The Conundrums of the Information Era, Baseball, and Coaching
Baseball players are constantly in search of performance enhancement. The advent of the Internet, with a seemingly endless amount of content, feeds the interest of today’s players in a way that earlier generations could only dream of during their own playing days. An example would be the increase in the number of searches that occur on the topics of velocity and weighted balls over time plus the peaks in those searches that occur during January and February each year (the training season for many). Over the same years that information has become more available, baseball injuries and in particular ulnar collateral ligament (UCL) injuries (aka Tommy John Surgery, or TJS) have been on a dramatic rise. For me this presented a conundrum. I needed to answer some very important questions:
- What is the best way to create a foundation for elite pitching performance?
- What can be done to combat what some have called a TJS epidemic and what are its root causes?
- How do we maximize skill sets while at the same time minimizing the chance of injury?
- Can we do both successfully?
Velocity programs are prolific and they all involve some use of long toss and weighted balls. Mike Reinold is a former Boston Red Sox head athletic trainer and physical therapist. He has worked with the American Sports Medicine Institute (ASMI) and currently is with Champion Physical Therapy and Performance. At the ASMI conference in 2020 Mr. Reinold said, “Do velocity programs work? Yes, but that’s like asking if food tastes good.” He also said, “There are zero studies on the effect of long toss on velocity. Yet kids hear phrases like ‘you need to throw 300’ to throw 90mph.’” In this context, how is a player or parent supposed to navigate all the options and content available to them? The vast majority will not have the time to dedicate to becoming experts across those various professional silos and sifting through all the available information. But if they have a resource, a local hub of knowledge, to draw upon then the answers can be forthcoming. All of the experts I’ve worked with agree that we can be successful in enhancing performance and reducing the risk of injury.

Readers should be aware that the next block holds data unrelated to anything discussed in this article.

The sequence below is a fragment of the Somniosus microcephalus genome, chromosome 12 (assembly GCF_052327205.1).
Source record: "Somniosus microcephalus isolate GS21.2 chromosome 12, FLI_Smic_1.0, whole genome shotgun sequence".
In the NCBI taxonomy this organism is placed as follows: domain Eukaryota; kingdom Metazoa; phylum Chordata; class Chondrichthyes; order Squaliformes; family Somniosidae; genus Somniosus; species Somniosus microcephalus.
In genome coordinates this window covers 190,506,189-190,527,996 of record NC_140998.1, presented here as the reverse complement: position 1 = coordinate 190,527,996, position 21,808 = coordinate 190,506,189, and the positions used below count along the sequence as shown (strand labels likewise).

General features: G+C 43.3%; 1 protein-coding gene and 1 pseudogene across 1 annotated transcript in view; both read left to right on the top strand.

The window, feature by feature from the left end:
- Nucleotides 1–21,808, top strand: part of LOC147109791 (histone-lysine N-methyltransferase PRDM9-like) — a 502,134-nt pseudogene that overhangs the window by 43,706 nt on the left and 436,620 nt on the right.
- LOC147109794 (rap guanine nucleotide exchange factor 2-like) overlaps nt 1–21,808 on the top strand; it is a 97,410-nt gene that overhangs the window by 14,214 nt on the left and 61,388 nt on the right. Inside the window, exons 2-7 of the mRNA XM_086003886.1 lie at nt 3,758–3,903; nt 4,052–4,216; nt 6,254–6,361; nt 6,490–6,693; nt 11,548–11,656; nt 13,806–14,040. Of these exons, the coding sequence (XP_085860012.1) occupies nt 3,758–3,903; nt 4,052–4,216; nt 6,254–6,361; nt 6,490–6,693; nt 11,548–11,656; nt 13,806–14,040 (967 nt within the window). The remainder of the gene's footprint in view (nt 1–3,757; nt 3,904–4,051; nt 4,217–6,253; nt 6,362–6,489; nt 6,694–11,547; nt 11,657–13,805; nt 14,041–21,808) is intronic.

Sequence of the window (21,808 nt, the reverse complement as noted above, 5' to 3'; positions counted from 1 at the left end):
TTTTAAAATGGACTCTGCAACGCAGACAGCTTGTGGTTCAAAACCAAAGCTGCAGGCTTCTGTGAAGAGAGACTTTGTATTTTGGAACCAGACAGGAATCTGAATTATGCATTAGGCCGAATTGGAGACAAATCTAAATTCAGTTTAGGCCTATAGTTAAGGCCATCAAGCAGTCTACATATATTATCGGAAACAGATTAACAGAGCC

I have a ravenous thirst for knowledge when it comes to baseball which springs from the humility of understanding that there are things I don’t know and may never know. Mr. Ron Wolforth of the Texas Baseball Ranch likes to quote Steven Covey in saying “the way we see the problem is the problem.” As we inaugurate our web site and our business, I’d like to say thank you to Ron in particular. Meeting him was very similar to meeting Mr. Gordie Gillespie for the first time: an epiphany if you will, in which much of what I thought I knew was destroyed and re-formed under a much better model. As I’m big on quotes and sources too, let me provide you with a quote from a monk named Abelard c. 16th century that sums up my personal philosophy quite nicely: “By doubting we come to questioning and by questioning we come to truth.” Welcome to the Edge.
Ernie Smith, Founder and CEO, Illinois Baseball Edge, Ltd.